Not really. I’d say my attitude has matured as the size of my team has allowed it to. Essentially we’re still using roughly the simplest thing that could possibly work. We do hot upgrades all the time, although I think we’re going to end up restructuring our platform so we’re not as reliant on doing hot upgrades for zero-downtime deploys. It’s a really nice option to have but there is a slight performance hit when you’re performing an upgrade. You’re pausing and unpausing the execution of code while you’re doing the upgrade so there’s always a little bit of a hit and we take care to spread that across the cluster so we don’t do that on all of our machines at once.

But our attitude is still fairly minimal- we’re trying not to fight the Erlang platform. We’re going to veer off a little from the way it does things. Like this configuration and secrets management, that doesn’t really fit in with the mindset that your configs should be baked into your release. We’re moving to the opposite of that.

What are your thoughts on the short-term direction of Elixir?

Improved support for releases is very interesting to me. I think the reason my video has the most watches is because nobody has come forward and said with authority “this is the right way to do deploys on Elixir” and if strong deployment tools became a part of the distribution, that represents an authoritative statement that this is the way we intend you to do it.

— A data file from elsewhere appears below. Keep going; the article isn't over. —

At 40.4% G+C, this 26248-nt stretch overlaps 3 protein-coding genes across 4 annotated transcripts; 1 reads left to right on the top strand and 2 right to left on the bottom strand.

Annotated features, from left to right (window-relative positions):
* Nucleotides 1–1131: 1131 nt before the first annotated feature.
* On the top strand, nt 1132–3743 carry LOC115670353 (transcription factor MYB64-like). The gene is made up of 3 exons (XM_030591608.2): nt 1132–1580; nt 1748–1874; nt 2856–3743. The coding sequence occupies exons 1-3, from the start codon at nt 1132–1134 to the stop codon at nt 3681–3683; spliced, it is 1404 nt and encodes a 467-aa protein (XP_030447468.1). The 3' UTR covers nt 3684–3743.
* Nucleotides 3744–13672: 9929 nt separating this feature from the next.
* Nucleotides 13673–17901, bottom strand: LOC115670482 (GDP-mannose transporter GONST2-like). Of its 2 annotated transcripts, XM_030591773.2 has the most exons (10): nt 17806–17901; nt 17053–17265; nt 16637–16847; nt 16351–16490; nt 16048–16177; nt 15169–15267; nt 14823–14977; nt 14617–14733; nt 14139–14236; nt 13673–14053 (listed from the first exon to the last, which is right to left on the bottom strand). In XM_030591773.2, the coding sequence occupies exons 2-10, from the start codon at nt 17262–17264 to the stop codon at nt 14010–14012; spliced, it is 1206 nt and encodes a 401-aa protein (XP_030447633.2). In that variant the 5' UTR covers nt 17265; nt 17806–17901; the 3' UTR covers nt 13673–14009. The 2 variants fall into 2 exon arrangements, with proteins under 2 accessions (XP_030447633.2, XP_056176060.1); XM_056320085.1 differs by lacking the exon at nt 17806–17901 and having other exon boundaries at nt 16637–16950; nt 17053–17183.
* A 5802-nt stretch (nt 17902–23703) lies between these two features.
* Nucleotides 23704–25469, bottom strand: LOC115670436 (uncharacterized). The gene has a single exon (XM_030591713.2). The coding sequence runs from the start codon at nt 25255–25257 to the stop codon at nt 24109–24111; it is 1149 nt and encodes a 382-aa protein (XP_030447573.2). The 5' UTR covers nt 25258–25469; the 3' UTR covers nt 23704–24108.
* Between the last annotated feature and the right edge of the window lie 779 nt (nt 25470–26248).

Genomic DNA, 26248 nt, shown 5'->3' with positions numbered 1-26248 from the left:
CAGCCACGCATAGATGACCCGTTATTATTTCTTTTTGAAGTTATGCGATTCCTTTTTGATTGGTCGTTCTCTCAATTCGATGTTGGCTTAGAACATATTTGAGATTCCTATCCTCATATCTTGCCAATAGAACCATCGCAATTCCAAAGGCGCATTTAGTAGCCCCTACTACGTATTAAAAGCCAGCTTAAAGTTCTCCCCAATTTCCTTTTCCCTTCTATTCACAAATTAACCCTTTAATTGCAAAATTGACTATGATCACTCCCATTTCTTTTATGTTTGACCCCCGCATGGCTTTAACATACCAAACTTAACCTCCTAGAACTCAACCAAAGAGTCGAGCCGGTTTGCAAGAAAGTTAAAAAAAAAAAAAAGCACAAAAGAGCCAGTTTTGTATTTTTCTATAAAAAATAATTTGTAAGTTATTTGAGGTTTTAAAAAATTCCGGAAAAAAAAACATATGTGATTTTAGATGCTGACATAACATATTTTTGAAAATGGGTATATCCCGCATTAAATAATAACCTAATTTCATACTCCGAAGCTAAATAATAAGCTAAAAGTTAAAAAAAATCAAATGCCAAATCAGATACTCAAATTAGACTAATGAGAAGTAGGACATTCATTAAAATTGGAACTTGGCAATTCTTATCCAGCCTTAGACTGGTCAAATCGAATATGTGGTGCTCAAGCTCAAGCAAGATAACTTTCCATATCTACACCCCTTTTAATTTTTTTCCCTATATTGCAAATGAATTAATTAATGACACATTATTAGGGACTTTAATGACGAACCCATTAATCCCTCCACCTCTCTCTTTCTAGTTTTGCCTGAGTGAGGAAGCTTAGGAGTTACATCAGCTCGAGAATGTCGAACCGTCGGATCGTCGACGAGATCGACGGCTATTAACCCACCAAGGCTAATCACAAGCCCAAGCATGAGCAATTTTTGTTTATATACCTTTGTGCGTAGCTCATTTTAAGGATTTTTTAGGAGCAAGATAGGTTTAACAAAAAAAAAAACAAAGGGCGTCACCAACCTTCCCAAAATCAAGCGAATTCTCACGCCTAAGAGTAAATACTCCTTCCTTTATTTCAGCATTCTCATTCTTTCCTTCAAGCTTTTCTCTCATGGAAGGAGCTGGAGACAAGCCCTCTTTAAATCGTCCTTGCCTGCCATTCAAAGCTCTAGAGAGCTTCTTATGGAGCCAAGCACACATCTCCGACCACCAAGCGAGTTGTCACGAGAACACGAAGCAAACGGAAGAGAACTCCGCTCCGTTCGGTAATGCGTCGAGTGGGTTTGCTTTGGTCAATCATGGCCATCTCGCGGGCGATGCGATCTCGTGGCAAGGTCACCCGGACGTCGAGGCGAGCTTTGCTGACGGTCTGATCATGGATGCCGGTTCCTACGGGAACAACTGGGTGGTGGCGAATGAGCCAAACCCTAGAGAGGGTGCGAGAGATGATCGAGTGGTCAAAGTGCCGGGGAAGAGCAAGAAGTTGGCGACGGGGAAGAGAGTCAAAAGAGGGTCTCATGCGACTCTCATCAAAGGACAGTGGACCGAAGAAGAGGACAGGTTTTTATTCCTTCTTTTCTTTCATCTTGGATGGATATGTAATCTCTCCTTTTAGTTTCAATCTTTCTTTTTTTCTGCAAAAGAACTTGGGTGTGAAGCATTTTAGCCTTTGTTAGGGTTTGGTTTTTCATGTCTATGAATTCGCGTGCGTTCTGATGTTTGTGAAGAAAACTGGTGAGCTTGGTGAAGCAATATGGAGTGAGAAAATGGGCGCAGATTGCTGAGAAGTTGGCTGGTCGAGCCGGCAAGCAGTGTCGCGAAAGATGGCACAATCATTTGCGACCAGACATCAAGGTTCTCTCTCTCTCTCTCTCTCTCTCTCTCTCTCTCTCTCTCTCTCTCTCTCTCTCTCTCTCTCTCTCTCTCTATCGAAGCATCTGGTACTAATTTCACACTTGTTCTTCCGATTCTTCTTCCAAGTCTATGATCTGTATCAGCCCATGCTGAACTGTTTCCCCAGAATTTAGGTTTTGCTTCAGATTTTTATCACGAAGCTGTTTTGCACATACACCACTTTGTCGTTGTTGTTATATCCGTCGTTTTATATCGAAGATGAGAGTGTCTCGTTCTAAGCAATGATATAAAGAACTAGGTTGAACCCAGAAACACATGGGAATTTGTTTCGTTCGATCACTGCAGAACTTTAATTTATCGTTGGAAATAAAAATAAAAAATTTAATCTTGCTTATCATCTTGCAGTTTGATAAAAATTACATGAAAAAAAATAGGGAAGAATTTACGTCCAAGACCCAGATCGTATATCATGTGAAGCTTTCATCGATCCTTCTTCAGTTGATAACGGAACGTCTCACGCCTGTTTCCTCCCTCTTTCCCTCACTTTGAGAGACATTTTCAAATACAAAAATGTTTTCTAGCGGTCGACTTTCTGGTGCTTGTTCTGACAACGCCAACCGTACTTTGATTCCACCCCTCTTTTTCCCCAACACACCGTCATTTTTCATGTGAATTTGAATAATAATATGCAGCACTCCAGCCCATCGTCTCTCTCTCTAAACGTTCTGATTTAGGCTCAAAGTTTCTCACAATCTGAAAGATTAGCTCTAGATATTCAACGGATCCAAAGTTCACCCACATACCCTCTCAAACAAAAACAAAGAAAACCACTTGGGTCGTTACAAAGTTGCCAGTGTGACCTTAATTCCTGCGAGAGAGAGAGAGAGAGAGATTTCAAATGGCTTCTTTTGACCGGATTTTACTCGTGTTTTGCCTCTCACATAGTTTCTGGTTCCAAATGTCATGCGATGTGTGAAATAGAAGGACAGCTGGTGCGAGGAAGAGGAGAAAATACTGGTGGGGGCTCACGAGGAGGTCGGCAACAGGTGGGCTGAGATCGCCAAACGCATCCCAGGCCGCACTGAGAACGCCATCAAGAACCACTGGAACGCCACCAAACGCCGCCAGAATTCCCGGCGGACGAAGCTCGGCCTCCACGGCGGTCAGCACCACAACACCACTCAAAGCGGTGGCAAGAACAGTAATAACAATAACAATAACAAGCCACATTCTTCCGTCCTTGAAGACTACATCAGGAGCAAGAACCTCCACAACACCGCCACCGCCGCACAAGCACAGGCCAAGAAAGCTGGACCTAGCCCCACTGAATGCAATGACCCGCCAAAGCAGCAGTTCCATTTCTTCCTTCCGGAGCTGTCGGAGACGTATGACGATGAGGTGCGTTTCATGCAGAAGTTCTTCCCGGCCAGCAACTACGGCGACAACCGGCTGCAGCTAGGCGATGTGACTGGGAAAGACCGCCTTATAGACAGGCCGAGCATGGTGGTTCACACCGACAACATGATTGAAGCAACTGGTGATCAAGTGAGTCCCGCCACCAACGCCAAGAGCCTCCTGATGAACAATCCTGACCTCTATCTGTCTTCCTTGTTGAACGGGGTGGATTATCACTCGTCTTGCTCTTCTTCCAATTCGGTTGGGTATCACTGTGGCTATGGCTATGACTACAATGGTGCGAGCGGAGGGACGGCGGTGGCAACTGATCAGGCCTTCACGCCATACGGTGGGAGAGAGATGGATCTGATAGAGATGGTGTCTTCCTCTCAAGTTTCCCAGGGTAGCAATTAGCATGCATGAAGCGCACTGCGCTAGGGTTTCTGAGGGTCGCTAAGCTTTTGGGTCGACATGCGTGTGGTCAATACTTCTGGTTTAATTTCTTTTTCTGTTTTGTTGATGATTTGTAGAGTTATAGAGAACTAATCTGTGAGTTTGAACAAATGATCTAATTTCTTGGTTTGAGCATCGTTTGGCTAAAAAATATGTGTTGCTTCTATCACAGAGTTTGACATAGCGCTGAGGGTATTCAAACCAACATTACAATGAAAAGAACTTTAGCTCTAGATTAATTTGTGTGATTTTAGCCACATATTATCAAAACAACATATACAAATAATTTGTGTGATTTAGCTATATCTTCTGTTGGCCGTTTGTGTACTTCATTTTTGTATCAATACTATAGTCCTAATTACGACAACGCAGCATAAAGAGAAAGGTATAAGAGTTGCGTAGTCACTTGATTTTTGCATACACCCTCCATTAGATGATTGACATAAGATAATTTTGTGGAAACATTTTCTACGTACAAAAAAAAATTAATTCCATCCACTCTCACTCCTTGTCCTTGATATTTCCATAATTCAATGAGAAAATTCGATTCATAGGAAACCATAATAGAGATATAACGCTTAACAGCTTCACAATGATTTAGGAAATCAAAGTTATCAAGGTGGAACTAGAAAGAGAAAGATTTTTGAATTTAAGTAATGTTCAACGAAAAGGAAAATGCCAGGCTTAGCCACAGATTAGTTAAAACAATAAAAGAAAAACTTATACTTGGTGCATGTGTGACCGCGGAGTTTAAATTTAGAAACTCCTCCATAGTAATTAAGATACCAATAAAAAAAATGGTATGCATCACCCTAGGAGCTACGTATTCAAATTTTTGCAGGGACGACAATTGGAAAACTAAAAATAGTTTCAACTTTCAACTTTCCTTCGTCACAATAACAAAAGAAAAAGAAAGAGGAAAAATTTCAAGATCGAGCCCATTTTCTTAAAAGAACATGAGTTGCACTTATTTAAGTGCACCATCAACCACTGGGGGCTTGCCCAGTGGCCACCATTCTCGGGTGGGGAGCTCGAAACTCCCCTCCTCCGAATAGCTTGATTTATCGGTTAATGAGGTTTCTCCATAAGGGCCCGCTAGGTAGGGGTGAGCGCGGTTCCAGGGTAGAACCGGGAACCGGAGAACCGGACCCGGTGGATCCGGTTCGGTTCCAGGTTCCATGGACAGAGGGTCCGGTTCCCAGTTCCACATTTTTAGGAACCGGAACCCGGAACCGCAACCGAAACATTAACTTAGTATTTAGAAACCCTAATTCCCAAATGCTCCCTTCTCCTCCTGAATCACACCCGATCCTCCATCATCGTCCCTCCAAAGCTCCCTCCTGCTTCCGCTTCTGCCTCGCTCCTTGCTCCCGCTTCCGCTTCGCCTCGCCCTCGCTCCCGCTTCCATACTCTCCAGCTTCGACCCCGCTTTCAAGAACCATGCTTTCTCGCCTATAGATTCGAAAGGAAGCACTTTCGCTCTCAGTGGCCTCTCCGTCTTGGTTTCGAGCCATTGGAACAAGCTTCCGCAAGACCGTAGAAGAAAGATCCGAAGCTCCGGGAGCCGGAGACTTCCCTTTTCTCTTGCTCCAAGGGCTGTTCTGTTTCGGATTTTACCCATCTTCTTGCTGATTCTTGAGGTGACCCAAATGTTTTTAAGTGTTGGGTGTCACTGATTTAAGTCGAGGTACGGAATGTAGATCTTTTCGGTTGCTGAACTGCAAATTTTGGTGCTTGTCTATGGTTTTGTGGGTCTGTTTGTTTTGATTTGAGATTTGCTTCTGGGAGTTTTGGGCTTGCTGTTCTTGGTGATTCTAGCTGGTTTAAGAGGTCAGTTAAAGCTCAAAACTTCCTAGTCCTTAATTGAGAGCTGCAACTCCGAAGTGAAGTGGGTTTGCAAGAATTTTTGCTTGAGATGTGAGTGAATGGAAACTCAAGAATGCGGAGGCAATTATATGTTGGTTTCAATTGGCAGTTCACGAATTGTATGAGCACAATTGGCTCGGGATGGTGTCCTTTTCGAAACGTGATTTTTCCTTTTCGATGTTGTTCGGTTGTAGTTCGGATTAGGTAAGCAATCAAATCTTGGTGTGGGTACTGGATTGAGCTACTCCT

Do you think that there’s One Way to deploy?

I don’t necessarily think that there’s One Way to deploy, but I also think of Elixir differentiating itself in terms of programmer comforts and developer experience. You can write all the same stuff in Erlang, and you can release Erlang projects, and the developer experience is roundly worse. In Elixir you get a lot of really nice stuff for free.

I’ll be talking about the documentation system in LA. Coming from almost any other language, it’s amazing to have that stuff built in. You don’t have to Google anything and figure out which one of these five independent projects is where mindshare is. When it’s a part of the core platform and it’s really good, everyone’s going to use it. So I guess there doesn’t need to be one way to deploy, but I’d like to see more deployment functionality as part of the core distribution and perhaps a few very sane default making it very easy to do release-based deployment.

How did pick the subject for your talk?

I am a huge fan of the doc system. I was pondering about the kinds of problems that you see in much larger communities. I’m not going to name any names, but the sort of personality and identity style conflicts where you end up with a bunch of people butting heads and technical discussion is really not a part of that at all. In order to get your project to the point where you have random people on the internet butting heads over it- you need to draw people in. You need to make people care about what you’ve done. And the easiest way to do that is write really kickass documentation.